The MC Investigations Agency, which introduced its "anti-stalking" service nine months ago, claims it has dealt with four cases non-aggressively, by showing the offender how it feels to be stalked.
"It's a psychologically based technique in that stalkers like to feel they are in the driving seat. We try to reverse the roles so that the victim feels they're taking back control," said "Mark", head of the agency.
Speaking to The Independent as controversy raged over the legal difficulties that led to the acquittal on Tuesday of a south London man who had been accused of stalking a female restaurant manager, Mark said the first step was to get as much information as possible about the stalker. This can be easy if the stalker is known to the victim, but can entail more time- consuming methods like call tracing and fingerprinting.
He gave the example of a recent case - a "classic" scenario of the bullied woman, whose partner couldn't let go. "He would watch her and ring her 30 times a day, he would come round and try to gain access to the house and threaten her when she refused," he said. As with many cases, he said, the police could only do so much because of the difficulty in proving psychological harm. "And in many cases the woman feels she's to blame and she sits back and takes it all," he said.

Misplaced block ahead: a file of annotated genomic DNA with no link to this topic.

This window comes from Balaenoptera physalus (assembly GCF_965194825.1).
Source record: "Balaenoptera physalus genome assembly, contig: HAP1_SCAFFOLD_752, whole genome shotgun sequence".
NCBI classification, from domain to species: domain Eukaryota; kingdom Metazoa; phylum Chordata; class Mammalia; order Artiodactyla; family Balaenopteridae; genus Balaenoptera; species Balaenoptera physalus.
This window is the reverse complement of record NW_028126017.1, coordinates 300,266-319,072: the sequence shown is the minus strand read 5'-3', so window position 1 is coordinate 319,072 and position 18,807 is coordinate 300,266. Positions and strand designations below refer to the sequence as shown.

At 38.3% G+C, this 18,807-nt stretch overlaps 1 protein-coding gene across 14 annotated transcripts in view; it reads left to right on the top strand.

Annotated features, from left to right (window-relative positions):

The key, he said, was to find "the chink in the stalker's armour" - in this case he was a foreign national who needed a visa to stay in the country. "After we had done our background work, we snapped various time-dated photographs of him and sent them to him. After a while I rang him up and told him that I'd been hired by someone known to this girl and that we understood he wanted to stay, in which case he was going to have to stop."
At first, he said, the stalker was "a bit cocky", so they sent more photographs and began tailing him. "He stopped immediately. He knew we were following him and he didn't like it," he said. "He told people that someone was trying to ruin his life and that he had never wanted to do her any harm."
The agency believes it is the element of surprise that is effective, as it transfers the feeling of control from stalker to victim. "We've never had an aggressive reaction. But you've got to know the person you're dealing with," Mark said. "You can't rush into it because you wouldn't want to take actions that resulted in harm to the client. It's a non-aggressive method. If we felt there was any danger at all we would call the police as well."
In this case, the woman has not heard from her stalker in five months. Freedom cost her pounds 500 - a relatively cheap price for a relatively simple case.
What was needed, however, was a change in the law, Mark said. "The UK is still so far behind the US in its treatment of stalkers, as [Tuesday's] case shows. This girl has a right to privacy, but what now can the police do?"Reuse content